For journalism, this breakdown in distinction has become clearer: journalists are no longer the only people who produce news. I touched on this a bit with my post about The Atlantic’s great successes in navigating a digital-first publishing environment, but the broader implications of Shirky’s argument have yet to reverberate across the journalistic spectrum. Generally speaking, we still look at journalism as something only “gatekeepers” can do, regardless of how many people are doing journalism. “Citizen journalists,” “bloggers,” people posting on comment boards—these are dirty words, with equally unflattering connotations. (We’re all guilty of it, regardless of how digitally native we are: I bristle upon hearing people who don’t write professionally pronouncing themselves “writers.”) Indeed, many who make the argument against blogging, for instance, point out that it allows novices, people of no talent—idiots—to share their thoughts almost instantaneously to an Internet environment ready to lap up the tattered scraps from the hallowed Table of Publishing.

But—and let’s just stick with the term—idiots aren’t some new phenomena to the 21st century. What’s new is the ability for anyone to share thoughts easily. And while, yes, that makes it more difficult to sift through content to find the bits most reliable and valuable, what it does on a fundamental level is allow for true participation. People with worthwhile thoughts are no longer relegated to dinner-table conversations. (Just look at The New Inquiry, or Thought Catalog.) Journalists, and the industry as a whole, should embrace this concept. (Joy Mayer calls this news as “a conversation rather than a series of stories.”) At its base, journalism is about making connections with communities of people, sharing information, analyzing what we learn and know, and assisting others in making thoughtful decisions about the world. Why should we be turned off from any technology that makes this easier?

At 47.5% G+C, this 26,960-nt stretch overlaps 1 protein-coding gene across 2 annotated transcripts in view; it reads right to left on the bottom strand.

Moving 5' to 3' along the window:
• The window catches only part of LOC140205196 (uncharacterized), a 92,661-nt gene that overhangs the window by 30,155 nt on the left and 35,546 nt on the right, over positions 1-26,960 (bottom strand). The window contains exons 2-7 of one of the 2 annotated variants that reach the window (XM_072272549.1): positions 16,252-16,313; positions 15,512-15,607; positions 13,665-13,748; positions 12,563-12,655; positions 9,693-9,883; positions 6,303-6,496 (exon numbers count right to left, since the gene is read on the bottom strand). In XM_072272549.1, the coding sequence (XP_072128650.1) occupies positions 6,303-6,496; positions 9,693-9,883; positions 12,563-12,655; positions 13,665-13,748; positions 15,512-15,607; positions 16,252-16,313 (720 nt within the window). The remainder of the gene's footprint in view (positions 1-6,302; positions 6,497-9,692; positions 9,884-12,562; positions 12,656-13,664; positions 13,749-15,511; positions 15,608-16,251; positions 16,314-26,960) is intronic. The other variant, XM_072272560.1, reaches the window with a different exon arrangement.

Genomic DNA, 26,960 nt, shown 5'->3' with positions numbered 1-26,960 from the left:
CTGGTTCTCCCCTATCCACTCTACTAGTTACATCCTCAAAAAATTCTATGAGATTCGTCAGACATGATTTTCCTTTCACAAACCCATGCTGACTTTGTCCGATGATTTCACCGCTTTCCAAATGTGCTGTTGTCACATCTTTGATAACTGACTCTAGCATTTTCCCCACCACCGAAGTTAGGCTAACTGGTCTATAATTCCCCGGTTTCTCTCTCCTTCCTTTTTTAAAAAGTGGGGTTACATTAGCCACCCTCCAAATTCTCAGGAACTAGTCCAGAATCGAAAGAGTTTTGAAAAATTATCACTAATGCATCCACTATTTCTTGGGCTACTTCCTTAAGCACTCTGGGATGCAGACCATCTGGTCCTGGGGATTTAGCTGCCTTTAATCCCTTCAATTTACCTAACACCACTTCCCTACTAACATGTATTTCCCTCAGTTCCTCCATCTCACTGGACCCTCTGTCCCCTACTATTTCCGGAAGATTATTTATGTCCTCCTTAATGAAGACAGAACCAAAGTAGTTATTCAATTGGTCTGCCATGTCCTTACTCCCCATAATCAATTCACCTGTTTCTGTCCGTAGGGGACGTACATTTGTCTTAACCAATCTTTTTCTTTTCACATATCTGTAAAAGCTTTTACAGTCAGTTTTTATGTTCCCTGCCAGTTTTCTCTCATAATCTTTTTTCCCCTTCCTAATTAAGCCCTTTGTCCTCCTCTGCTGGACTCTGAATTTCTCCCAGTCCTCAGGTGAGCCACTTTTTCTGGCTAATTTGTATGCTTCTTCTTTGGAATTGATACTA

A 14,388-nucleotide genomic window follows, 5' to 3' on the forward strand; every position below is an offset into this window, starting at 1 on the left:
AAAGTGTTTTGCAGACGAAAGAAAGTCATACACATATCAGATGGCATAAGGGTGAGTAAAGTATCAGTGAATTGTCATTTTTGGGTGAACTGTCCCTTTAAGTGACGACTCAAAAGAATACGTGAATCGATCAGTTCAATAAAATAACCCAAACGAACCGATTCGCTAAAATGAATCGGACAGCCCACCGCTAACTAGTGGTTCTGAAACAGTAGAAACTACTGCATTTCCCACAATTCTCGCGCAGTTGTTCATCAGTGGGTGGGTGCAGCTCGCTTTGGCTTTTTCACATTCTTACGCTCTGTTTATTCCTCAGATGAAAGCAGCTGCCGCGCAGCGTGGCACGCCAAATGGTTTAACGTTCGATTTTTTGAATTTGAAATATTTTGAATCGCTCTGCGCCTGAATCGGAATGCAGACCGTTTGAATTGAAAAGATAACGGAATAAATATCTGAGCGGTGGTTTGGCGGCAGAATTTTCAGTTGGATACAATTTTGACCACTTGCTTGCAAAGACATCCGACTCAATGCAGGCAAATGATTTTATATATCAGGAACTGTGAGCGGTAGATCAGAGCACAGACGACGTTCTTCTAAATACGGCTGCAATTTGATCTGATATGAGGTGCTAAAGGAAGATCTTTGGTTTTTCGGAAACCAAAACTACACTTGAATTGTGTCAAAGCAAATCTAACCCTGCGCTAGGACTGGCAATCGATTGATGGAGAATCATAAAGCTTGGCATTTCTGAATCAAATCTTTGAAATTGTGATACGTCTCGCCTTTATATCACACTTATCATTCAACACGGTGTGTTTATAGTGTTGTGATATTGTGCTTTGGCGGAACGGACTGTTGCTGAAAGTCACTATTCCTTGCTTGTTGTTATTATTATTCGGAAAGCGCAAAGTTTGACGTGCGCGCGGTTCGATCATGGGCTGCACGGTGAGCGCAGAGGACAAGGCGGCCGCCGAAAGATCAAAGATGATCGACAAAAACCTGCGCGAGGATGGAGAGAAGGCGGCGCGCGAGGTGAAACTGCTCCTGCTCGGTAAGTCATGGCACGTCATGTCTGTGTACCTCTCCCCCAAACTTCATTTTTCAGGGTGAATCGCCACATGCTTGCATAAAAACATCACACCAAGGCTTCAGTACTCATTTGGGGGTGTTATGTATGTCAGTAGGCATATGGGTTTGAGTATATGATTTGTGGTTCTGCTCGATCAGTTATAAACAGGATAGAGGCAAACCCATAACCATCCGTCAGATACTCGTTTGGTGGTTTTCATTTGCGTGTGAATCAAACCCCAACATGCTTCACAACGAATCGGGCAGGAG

Raise A Brow

John McIntyre has an excellent post today on why it’s important to know what the hell words actually mean. He calls out Atlantic Wire writer Adam Clark Estes for claiming that GOP presidential candidate Ron Paul “furrowed his eyebrows” during a CNN interview prior to “storming off completely.” The video of the interview is embedded within the story in question, which was published by the National Journal.

You should read McIntyre’s post, as he does a better job than I could at explaining precisely why “furrowing the brow” is impossible (by way of pointing out exactly what “furrow” means). But the real lesson here is one all reporters—irrespective of publication medium—would do well to write on a Post-It note, carry around with us, and stick above our computer monitors prior to beginning any article.

Reporters report what happened. Sometimes what happened is boring. That’s OK. As you’ll see in the CNN interview, Paul gets agitated after fielding questions about newsletters he once published in the early nineties. At one point, the exchange between CNN’s Gloria Borger and Paul becomes visibly uncomfortable. For the most part, though, it’s a standard interview. It needs to happen, because journalists are tasked with holding political figures accountable, but the interview itself isn’t going off like fireworks on July 4th.